GPs who are members of the Medical Defence Union are still at risk of being held liable for historic claims once the Government’s indemnity scheme is introduced in April.
The new NHS indemnity scheme for GPs will cover all future clinical negligence claims, but discussions are still ongoing about whether it will also apply to incidents that occur before the scheme’s introduction.
The MDU previously reduced its fees for its members because it believed the Government scheme would pick up historic cases – but GPs were later warned this may not be the case and could leave them liable for costs.
In today’s wide-ranging GP contract it was confirmed that the Government will increase core funding for GMS practices at the same time as paying for the new scheme, which will launch in April in England and Wales.
Medical defence organisations have welcomed the Government’s commitment to pay for the scheme separately from practices’ global sum funding – and confirmed they would be reducing their fees as a result.
But they have warned details are ‘missing’ about how existing clinical negligence claims – as well as those that are reported in the future about incidents from before April 2019 – will be paid for under the new NHS scheme.
Health minister Steve Brine confirmed in a written statement to parliament today that arrangements for these types of claims are still under discussion.
He said: ‘The contract will also protect the general practice workforce against rising indemnity costs by introducing a new and centrally-funded clinical negligence scheme for general practice from April 2019.
‘The department also intends to establish the arrangements for an existing liabilities scheme in April 2019, subject to satisfactory discussions with the medical defence organisations.’
The MDU has reiterated its call for existing claims to be included in the state-backed scheme.
It reduced its subscription fees by 50% in November 2017 when the Government first announced it would bring in state-backed indemnity by 2019 – in the belief that the NHS would inherit claims from that point onwards.
GPs were later warned by the Depatment of Health that if they took up the MDU’s offer they would not be covered for any claims that originate between purchasing the cut price cover and the time the Government’s scheme is introduced.
Following the contract announcement today, Dr Christine Tomkins, MDU chief executive, said: ‘The government has today confirmed that it is to introduce state indemnity in April 2019 for future claims arising from NHS primary care and we await the regulations which will establish the future liabilities scheme.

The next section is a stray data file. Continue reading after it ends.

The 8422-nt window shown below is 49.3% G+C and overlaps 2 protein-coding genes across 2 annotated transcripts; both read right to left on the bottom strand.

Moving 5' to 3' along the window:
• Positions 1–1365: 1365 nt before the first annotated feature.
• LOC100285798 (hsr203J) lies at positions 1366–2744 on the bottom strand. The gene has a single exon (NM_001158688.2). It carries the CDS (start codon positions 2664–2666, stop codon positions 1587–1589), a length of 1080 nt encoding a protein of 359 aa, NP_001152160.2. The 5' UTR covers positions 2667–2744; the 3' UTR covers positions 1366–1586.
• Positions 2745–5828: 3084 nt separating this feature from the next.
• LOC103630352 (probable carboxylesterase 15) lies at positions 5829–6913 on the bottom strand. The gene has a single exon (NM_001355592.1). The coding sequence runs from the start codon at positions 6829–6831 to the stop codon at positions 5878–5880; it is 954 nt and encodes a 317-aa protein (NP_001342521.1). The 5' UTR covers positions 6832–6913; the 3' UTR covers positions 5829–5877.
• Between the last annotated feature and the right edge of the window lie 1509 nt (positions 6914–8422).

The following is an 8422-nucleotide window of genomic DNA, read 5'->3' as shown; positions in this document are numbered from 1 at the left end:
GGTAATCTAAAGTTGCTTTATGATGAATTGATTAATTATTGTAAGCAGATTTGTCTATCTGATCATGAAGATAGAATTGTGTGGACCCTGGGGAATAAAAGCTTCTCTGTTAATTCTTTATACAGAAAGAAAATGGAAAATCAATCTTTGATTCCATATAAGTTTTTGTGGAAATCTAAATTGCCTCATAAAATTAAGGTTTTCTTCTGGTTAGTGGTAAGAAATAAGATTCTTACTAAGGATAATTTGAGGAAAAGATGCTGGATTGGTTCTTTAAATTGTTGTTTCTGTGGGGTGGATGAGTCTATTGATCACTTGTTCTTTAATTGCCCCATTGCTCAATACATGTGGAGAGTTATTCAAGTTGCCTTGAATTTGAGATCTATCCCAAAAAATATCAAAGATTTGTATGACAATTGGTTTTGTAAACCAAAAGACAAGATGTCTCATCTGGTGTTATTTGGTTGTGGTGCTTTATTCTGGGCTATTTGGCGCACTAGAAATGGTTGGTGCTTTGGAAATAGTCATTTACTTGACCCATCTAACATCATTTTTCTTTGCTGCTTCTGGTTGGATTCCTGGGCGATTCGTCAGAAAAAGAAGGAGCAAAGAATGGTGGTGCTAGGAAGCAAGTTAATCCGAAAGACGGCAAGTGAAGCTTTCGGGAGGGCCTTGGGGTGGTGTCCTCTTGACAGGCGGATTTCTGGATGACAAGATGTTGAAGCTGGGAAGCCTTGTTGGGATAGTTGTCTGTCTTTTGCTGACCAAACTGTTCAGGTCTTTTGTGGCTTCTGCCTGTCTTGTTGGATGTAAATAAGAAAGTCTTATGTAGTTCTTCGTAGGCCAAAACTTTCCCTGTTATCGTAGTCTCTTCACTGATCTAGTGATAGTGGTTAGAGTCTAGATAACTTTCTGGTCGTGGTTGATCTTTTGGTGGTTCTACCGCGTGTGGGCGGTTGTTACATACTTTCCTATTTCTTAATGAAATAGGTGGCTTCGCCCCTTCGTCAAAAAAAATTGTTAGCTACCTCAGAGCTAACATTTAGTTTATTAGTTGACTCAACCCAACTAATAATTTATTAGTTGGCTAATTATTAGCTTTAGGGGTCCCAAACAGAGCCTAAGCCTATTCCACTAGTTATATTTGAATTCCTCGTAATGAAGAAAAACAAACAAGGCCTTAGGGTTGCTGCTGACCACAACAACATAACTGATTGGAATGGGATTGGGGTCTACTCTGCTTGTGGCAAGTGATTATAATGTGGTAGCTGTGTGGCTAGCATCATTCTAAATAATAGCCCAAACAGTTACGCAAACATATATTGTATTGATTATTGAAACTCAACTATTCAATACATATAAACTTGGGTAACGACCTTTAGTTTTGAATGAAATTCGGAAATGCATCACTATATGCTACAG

‘We have always made it clear that the promise to protect GPs from the unsustainable cost of indemnity and a tort system which is out of control requires that existing liabilities are included in the state scheme too, as they were for NHS hospital doctors when state indemnity came in for them in 1990. Discussions on these past historic liabilities continue.’
However, a spokesperson for the MDU told Pulse that it still intended to ‘significantly reduce’ its fees further once the NHS scheme was introduced.
They added: ‘As the state-backed indemnity scheme is expected to cover claims arising from work done under an NHS contract in England and Wales after April 2019, MDU subscriptions will significantly reduce. We will write to each individual member ahead of their renewal to explain the impact on their membership.’
The Medical Protection Society also confirmed it would be reducing its fees, but was unable to confirm by how much.
Simon Kayll, chief executive at MPS, said: ‘Members working in general practice can expect to pay less for their membership with Medical Protection once the clinical negligence scheme for general practice is introduced.
‘This is because the potential cost of clinical negligence claims accounts for a significant amount of the membership subscription they currently pay. Removing or reducing the indemnity component when they move to the new scheme will therefore reduce the cost of their membership subscription.’
He also said it was ‘essential’ that more details about the scheme – due in February – ‘cannot come soon enough to ensure a smooth transition’.
The Medical Defense Societysaid it would also be offering a ‘pro rata refund to members on the portion of fees paid for cover of medical malpractice claims’ once the Government scheme was introduced and would be contacting GPs to advise them on the exact reduction.
Meanwhile the MDDUS said more details were required about how existing claims will be dealt with, as well as the impact of the changes on GP workload.
MDDUS chief executive Chris Kenny said: ‘We welcome the confirmation that the scheme will operate from April this year, though much operational detail is still missing as are details on the management of existing claims.
‘What’s important now is that GPs in England receive more information about how the new scheme will operate and particularly any workload impact on practices.’